• Sniffing
    Some ZigBee networks do not use proper encryption and attackers can take this advantage to sniff all the communications with the use of proper equipment. Sniffing attack in a ZigBee network generally refers to the process of collecting all the available information from a network, which is possible in a network which implements the standard generic security level protocols for communication. This can be prevented by implementing high security by preinstalling the network key on the ZigBee devices.
  • Replay attacks
    A replay attack is a kind of key-based attack where the attacker records approved traffic on a network and replay it at a later time to cause malicious effects. These attacks are straight forward in case of ZigBee’s which do not implement a strong encryption or do not implement encryption for communication at all. Replay attack can be evaded with the use and implementation of freshness counter. With these counters implemented, every packet of data which gets transmitted is assigned a freshness number and the counter is thus incremented for every such packet of data, and these packets only get accepted only if their count is greater than that of the freshness counter’s measuring their count. However proper conduct and usage of these counter might prove to be very grueling for the administrator of the ZigBee network who monitors it as he/she has to manually do it.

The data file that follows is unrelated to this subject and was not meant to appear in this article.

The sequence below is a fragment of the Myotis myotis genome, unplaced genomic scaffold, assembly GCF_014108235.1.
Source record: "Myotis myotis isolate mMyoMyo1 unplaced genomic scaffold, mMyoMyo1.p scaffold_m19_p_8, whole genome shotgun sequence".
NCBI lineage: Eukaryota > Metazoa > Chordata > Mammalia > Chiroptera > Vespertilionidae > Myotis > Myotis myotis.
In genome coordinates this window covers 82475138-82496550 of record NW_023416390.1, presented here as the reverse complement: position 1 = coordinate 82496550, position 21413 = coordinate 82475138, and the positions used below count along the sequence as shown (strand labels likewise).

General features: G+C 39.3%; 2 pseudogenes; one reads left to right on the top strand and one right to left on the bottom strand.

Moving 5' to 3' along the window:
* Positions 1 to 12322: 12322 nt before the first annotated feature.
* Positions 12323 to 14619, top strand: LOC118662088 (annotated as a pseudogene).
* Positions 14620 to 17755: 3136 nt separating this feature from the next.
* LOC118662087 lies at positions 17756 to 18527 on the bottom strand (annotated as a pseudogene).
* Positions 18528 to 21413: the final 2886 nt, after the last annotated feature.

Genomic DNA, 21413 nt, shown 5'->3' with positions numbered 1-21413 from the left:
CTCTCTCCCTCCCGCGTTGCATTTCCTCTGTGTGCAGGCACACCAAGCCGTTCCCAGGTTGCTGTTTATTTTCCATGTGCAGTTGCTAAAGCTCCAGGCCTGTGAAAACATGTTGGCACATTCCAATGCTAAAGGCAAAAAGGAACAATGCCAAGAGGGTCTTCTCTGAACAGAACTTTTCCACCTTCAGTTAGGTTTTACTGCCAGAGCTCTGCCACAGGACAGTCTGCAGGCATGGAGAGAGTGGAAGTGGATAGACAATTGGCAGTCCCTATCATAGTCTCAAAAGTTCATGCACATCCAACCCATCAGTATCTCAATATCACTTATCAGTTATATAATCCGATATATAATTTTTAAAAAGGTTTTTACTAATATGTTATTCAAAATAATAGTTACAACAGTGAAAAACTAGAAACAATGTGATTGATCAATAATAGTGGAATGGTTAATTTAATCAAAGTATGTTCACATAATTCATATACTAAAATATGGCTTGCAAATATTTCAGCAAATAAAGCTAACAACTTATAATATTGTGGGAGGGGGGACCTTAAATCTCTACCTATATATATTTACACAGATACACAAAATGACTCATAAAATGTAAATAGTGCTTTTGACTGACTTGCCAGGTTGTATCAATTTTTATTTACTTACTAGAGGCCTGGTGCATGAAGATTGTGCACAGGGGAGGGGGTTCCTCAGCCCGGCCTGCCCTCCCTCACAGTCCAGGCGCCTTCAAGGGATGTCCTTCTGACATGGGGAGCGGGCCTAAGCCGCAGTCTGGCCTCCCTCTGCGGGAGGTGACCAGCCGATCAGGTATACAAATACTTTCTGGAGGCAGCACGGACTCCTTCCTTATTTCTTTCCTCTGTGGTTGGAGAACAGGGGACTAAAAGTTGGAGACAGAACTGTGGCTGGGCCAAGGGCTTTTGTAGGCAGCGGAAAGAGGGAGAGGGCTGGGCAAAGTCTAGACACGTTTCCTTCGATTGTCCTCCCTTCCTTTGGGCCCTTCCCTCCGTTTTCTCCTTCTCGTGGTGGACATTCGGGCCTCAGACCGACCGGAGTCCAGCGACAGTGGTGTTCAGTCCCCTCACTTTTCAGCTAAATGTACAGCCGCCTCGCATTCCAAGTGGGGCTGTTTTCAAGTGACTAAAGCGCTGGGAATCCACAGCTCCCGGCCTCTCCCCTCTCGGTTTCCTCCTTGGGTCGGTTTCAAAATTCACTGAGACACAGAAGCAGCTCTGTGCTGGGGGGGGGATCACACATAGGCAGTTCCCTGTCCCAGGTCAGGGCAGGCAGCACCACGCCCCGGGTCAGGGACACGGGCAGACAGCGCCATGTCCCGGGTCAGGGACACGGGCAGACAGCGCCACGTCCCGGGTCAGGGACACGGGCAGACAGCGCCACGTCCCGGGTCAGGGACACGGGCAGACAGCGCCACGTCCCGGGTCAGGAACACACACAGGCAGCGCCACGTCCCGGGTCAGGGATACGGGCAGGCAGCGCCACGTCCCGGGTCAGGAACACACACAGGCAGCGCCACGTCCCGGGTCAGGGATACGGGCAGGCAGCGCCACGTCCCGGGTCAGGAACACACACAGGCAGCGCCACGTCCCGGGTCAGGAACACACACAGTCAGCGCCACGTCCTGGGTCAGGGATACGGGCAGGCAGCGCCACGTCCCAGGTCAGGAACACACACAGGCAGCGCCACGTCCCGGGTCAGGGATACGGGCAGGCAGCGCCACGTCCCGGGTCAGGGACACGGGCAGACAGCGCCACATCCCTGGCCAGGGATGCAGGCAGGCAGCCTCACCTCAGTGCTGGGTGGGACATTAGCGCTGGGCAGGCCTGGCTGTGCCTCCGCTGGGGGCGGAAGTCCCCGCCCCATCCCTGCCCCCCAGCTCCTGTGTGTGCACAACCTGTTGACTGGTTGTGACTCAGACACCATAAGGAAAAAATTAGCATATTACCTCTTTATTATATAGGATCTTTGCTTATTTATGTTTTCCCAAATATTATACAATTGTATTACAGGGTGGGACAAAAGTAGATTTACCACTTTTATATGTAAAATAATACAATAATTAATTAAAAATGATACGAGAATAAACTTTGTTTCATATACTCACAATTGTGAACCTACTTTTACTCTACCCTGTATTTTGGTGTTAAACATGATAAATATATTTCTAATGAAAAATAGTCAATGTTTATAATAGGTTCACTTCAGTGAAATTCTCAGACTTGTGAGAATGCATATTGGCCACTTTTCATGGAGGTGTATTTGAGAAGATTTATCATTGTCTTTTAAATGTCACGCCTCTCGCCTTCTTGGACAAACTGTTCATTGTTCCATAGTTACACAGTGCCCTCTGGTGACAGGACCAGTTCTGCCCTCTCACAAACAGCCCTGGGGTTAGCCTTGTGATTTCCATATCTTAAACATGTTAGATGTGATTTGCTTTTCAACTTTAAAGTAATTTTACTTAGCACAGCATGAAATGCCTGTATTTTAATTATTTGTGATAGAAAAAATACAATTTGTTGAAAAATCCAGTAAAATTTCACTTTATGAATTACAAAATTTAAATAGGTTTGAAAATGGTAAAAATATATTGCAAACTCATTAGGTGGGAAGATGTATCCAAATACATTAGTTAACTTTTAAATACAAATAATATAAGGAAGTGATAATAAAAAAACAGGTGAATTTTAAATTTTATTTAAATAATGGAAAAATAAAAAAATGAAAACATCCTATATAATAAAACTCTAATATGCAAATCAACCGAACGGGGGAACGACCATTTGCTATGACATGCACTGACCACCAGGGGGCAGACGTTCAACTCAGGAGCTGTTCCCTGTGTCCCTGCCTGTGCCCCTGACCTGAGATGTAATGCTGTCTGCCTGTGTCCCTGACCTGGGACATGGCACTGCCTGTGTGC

• Physical Attacks
    This type of attack is the most common and involves tampering with the devices in the ZigBee devices by locating it. In fact, hard coded encryption key which might be loaded into the RAM memory are often employed by many radios operating on the ZigBee network, once the device is powered. Now, as these devices in the network are distributed and flashed, the probability of replacing these keys are very less and having known these issues, the attackers can set up special serial interfaces in order to intercept the encryption key in the ZigBee device when the power rises from flash to RAM. There are various low-cost devices like Bus Pirate and GoodFet which can be used for the above-mentioned exploit, thus proving the entire ZigBee network detrimental.
  • Denial-of-Service
    There are numerous methods other than the one mentioned above to disrupt the ZigBee network thereby rendering it unsafe. Signal jamming, reflexive jamming, maximization of frame counter are to name a few. Maximizing the frame counter is one of the most common examples of DOS in a ZigBee network, where the MIC is not verified and the frame counter is set to the maximum possible value, thus using the frame counter to ignore legitimate data packets. In this case, even if the contents of a packet transmitted are unintelligible and meaningless still the frame counter value will be accepted. Now the legitimate data packets received after the malicious packets with lower frame counter value will be ignored.